Top Stories
Top Stories
Health and Science

Bristol-Myers urges shareholders in open letter to support $74 billion Celgene deal amid resistance

Key Points
  • Bristol-Myers Squibb urged investors to support its $74 billion purchase of cancer drugmaker Celgene.
  • Its board of directors are "confident" the drugmakers acquisition is the best path forward.
  • Last week, Wellington Management and Starboard Value said they do not approve the blockbuster deal.
Giovanni Caforio, CEO, Bristol-Meyers Squibb.
Mark Neuling | CNBC

Bristol-Myers Squibb on Wednesday urged investors to support its $74 billion purchase of cancer drugmaker Celgene amid public resistance from top shareholders.

The company said in an open letter to shareholders, its board of directors are "confident" the drugmakers acquisition of Celgene is the best path forward. The board argued the Celgene transaction will ensure the company's "strong growth continues for the foreseeable future" and will immediately establish market leadership in oncology.

"We undertook a robust and comprehensive review of our core business and strategic expansion opportunities potentially available to the company and identified the Celgene acquisition as the most attractive opportunity for shareholder value creation," the company said in a release.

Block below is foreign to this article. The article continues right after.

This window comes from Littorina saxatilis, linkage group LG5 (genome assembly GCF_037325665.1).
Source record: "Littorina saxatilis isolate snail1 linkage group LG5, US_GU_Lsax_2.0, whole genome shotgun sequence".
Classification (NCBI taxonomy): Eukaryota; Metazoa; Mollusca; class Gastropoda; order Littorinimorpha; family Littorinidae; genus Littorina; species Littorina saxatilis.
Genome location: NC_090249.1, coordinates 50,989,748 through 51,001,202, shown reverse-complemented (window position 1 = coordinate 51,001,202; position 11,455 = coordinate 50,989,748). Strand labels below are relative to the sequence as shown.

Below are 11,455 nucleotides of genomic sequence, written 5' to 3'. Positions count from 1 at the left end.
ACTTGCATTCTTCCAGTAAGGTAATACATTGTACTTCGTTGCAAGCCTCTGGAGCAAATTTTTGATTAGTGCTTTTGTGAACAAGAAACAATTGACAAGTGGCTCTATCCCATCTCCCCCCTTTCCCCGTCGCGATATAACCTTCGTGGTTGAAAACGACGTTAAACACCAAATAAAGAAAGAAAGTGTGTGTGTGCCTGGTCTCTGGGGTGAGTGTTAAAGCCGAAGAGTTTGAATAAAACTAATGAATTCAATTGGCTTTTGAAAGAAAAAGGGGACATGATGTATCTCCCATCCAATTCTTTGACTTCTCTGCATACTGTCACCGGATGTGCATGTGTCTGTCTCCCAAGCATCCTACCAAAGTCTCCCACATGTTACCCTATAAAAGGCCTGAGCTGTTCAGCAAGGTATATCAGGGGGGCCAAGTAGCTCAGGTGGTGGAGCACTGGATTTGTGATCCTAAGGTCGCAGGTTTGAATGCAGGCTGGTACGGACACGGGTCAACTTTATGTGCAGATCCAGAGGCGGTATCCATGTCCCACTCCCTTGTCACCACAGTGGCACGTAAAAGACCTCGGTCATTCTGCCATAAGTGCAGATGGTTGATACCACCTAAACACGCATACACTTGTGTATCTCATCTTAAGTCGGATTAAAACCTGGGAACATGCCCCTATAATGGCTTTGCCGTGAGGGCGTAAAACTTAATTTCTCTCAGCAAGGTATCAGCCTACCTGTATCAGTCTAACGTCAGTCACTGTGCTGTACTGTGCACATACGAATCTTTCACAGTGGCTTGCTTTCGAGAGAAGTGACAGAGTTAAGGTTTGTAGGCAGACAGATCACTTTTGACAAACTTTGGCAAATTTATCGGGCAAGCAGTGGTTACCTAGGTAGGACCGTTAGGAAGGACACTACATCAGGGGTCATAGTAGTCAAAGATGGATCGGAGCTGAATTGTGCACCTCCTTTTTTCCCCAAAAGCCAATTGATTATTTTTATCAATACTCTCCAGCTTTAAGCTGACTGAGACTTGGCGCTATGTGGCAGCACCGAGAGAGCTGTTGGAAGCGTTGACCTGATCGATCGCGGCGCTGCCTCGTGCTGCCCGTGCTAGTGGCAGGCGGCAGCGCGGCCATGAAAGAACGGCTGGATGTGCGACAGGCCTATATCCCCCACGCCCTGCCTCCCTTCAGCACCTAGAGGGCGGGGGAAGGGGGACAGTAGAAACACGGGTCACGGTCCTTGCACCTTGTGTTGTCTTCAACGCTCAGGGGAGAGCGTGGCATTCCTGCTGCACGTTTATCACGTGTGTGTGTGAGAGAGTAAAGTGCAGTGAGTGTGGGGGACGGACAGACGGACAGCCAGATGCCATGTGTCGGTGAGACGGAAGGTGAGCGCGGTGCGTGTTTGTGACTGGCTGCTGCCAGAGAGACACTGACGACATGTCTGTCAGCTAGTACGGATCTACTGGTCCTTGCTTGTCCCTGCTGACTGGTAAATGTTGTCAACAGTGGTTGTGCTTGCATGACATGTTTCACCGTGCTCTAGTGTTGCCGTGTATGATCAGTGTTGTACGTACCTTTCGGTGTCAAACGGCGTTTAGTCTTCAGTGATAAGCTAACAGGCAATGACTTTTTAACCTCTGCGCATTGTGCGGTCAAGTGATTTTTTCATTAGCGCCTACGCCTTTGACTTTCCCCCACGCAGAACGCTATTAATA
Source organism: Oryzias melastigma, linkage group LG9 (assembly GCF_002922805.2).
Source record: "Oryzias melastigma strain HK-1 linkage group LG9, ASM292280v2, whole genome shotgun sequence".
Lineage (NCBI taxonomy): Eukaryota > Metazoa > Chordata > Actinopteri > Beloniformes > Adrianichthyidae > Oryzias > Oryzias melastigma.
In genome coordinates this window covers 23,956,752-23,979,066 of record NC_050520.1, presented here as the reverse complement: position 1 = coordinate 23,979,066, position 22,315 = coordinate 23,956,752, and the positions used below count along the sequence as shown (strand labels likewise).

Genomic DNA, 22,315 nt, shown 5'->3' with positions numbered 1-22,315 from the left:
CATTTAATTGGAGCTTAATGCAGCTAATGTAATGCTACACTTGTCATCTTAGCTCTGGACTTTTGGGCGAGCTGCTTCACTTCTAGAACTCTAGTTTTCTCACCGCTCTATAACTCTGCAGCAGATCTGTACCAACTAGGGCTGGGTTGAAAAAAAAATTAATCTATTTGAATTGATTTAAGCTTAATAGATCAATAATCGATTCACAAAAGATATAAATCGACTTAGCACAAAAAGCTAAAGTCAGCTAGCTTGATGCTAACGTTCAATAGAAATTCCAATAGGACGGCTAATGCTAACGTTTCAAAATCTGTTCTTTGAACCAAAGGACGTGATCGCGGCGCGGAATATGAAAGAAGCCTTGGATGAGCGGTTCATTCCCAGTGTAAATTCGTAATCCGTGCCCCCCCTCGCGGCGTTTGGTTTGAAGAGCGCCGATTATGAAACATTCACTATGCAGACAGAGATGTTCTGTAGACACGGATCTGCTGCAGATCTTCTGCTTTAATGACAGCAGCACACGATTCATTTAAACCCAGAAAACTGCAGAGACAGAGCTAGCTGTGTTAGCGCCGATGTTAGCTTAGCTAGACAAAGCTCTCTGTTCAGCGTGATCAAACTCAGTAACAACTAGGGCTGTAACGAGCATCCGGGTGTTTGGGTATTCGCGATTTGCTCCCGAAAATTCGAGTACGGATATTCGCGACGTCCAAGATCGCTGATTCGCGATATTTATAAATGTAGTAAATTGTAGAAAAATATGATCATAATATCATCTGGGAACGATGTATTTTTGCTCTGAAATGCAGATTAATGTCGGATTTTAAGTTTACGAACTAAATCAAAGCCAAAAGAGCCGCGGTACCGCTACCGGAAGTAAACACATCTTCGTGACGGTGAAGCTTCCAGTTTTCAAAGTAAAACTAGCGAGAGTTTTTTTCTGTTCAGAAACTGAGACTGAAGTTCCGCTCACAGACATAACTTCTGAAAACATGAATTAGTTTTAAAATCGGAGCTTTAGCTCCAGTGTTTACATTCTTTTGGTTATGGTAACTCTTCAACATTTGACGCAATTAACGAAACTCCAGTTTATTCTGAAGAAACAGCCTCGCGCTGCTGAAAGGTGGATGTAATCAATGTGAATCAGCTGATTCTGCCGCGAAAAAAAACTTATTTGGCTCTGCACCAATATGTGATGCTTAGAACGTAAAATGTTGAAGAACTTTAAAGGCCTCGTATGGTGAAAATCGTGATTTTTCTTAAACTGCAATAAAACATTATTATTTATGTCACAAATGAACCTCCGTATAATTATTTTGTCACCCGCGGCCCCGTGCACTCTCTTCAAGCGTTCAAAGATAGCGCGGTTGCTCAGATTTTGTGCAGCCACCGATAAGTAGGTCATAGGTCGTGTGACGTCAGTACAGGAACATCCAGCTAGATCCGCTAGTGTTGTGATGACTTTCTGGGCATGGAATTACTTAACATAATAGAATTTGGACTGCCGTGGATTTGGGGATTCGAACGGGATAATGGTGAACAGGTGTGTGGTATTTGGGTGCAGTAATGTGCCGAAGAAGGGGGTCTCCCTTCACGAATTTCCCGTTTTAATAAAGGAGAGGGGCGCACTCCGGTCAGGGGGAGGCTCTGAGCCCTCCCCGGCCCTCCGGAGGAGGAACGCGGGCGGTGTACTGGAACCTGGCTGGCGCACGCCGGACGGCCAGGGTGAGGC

Bristol has sent executives to New York to meet with institutional investors several times over the last several weeks and met with investors in Boston last Wednesday and Thursday to try and salvage the deal, a person briefed on the meetings told CNBC.

Last week, hedge funds Wellington Management and Starboard Value said they do not approve the blockbuster deal.

Wellington — which is Bristol's largest institutional holder with 135.3 million shares, or 8 percent, of its common stock — said the Celgene deal asks Bristol shareholders to accept too much risk. Starboard, which holds about 1 million shares, cited similar concerns, saying the Celgene deal was "poorly conceived and ill-advised."

Starboard said Wednesday it mailed a letter to Bristol shareholders, reiterating its belief that the deal is not in shareholders' best interests.

The deal was hard sell to Bristol shareholders from the start. The acquisition adds about $32 billion in fresh debt to Bristol's balance sheet while assuming $20 billion in Celgene's debt, the companies said at the time. After factoring in debt, the acquisition was the largest health-care deal on record, according to data compiled by Refinitiv.

Buying Celgene gives Bristol more cancer drugs at a time when its immuno-oncology portfolio struggles to keep up with rival Merck's

Shareholders will vote on the proposed acquisition next month.

The company on Wednesday reiterated that it expects the transaction to close in the second half of this year.